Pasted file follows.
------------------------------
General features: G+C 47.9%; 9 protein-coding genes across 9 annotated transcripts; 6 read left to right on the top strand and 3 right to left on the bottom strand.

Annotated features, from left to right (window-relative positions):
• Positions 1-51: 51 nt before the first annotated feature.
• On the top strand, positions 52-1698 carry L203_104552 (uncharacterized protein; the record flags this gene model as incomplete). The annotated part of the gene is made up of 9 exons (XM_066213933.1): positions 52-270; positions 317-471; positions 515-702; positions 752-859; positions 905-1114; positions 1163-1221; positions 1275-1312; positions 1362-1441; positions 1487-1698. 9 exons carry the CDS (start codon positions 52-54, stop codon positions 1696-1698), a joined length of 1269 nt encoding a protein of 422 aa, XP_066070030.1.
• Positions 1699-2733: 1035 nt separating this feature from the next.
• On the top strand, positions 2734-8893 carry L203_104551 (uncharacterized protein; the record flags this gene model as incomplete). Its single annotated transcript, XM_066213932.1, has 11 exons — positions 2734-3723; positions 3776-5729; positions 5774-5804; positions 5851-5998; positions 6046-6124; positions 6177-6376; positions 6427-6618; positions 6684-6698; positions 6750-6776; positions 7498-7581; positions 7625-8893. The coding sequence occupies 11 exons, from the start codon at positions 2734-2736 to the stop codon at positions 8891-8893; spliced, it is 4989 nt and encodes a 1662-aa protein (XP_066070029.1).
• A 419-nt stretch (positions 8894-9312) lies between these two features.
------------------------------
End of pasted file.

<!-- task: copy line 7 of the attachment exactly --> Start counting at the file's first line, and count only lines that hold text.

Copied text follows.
• A 419-nt stretch (positions 8894-9312) lies between these two features.